by Luke Baumgarten & r & & r & The Ultimate Gift & r & & lt;span class= "dropcap " & T & lt;/span & hough the body may die, the spirit lives on. Red Stevens (James Garner), though, didn't become a billionaire by taking chances, so he put himself on these little DVDs he had made up before he bit it. At his funeral, the priest paraphrases Red's favorite saying. "Every happening, great and small, is a parable by which God speaks to us," comes the folksy wisdom, gliding over a family who couldn't care less. "The art of life is to get the message."
Again, though, Red doesn't trust God to deliver the message in a timely manner, especially with regard to his grandson Jason (Drew Fuller). So Red has decided to pitch in.
Thanks to his grandfather's wealth, the twenty-something has never wanted for anything. Red worries that has ruined the boy. Jason's layabout friends play Xbox all day long. Jason himself smokes and has a loud Dodge Charger. A consummate disrespect artist and child of the hip-hop generation, Jason says things like "screw him" and "this is whacked." Jason, you see, is a spoiled brat who hemorrhages money. Red's DVD aims to fix that.
In lieu of an inheritance, then, Red gives Jason a series of tasks culminating in what he promises will be "the ultimate gift." Red warns, though, that failing to complete any of the intermediate steps means Jason gets nothing. Jason goes along initially thinking such a gift must be monetary. Between the inheritance conceit and the money-for-good-will morality, The Ultimate Gift is essentially Brewster's Spiritual Millions.
That's not such a bad thing, though it ultimately falls victim to focus group dilution. The first wide theatrical release from Fox Faith Movies, the film attempts early to demonstrate a core of reckless disregard and depravity in Jason it can then mold into upstanding moral behavior. The filmmakers wanted hard, edgy, sexy and young, but didn't have the stomach for it. If Jason were really a reprobate, his friends would've been Britney Spears-ing coke and e, not just playing videogames. If he were hip, he wouldn't reference the Amazing Kreskin, a magician whose popularity waned before his birth. If he were edgy, his girlfriend wouldn't say "gosh." She'd take the Lord's name in vain. That usage, though, is more offensive to Fox Faith's target demographic than any word with four letters. Her lips say "God," but the dubbing comes through as "Gosh." Jason's miraculous transformation becomes merely unbelievable, even fake. And thus it's crippled as a morality tale aimed at people like him.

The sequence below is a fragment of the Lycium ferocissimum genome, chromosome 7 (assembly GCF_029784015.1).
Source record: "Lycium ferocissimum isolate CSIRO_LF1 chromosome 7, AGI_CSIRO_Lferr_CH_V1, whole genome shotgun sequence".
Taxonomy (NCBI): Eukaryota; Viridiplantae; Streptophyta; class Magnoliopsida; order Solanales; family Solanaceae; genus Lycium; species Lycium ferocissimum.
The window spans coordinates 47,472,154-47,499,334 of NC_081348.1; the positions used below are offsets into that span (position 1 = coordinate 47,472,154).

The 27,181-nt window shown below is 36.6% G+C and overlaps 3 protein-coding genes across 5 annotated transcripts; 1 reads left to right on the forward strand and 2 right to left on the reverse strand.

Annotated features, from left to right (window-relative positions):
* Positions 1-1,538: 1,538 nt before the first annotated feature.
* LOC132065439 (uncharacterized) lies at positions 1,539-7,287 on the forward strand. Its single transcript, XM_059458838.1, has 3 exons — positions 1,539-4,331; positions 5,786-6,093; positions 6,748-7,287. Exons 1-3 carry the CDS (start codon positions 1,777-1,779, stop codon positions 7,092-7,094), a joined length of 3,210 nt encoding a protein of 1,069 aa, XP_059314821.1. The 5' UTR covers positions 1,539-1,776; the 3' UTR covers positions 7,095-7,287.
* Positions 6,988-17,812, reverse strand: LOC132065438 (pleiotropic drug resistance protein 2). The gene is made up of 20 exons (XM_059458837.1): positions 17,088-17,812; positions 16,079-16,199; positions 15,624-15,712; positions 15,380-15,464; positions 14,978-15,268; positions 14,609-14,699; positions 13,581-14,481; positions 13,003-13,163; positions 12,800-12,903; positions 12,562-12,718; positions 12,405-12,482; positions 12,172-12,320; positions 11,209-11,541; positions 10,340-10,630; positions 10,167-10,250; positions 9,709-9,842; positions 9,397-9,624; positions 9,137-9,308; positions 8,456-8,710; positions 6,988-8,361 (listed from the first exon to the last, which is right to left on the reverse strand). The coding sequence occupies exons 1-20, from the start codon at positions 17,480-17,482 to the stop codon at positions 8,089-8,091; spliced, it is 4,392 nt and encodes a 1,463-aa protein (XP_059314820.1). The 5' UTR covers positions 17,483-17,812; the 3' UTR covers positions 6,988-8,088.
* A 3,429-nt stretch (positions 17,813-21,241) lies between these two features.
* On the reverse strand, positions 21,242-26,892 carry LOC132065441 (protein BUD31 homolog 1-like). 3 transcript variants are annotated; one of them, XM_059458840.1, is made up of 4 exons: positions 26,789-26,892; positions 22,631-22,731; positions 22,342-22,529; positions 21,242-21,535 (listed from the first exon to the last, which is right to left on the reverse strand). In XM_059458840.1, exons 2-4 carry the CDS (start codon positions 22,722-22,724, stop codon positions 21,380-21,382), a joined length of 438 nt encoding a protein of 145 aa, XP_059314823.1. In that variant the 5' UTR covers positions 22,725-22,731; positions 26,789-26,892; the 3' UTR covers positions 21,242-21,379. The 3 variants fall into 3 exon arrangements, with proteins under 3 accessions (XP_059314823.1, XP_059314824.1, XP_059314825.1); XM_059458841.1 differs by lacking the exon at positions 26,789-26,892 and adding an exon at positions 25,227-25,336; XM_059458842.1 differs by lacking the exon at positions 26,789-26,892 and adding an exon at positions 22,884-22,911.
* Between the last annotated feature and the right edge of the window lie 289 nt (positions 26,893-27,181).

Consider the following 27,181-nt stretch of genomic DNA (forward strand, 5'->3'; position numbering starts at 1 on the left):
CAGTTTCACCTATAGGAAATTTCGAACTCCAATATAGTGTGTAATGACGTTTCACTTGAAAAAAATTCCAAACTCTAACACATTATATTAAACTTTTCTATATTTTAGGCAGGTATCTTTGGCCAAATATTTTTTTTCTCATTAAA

Just as the film strains to connect with young people in a meaningful (edgy, dirty) way, it also makes some rather ridiculous overtures at the kinds of Christians who'd want explicit expressions of faith.
At one point, Jason, pitching a hospital facility to potential bankrollers, finishes listing the complex's amenities. He looks momentarily confused, then remembers something he left out. "Oh yeah," says Jason, "a church. A worship center." The dude who has taken literally one trip to a chapel is now speaking as though Christianity were his only compass. The film needed to pick sides, being either a generic morality tale or something blatantly Christian. It tried both. As a result, The Ultimate Gift is a few patches of iconography hanging half-sewn onto a quilt of secular ethics. That's the kind of massive, thin blanket that comforts no one.
The new one is smart and funny and action-packed, and it’s bigger and better and sleeker. And Downey does it again, this time ramping up Stark’s arrogant wisecracking, telling anyone who’ll listen (mostly women) that, via the creation of his powerful Iron Man suit, he’s brought years of uninterrupted peace to the world.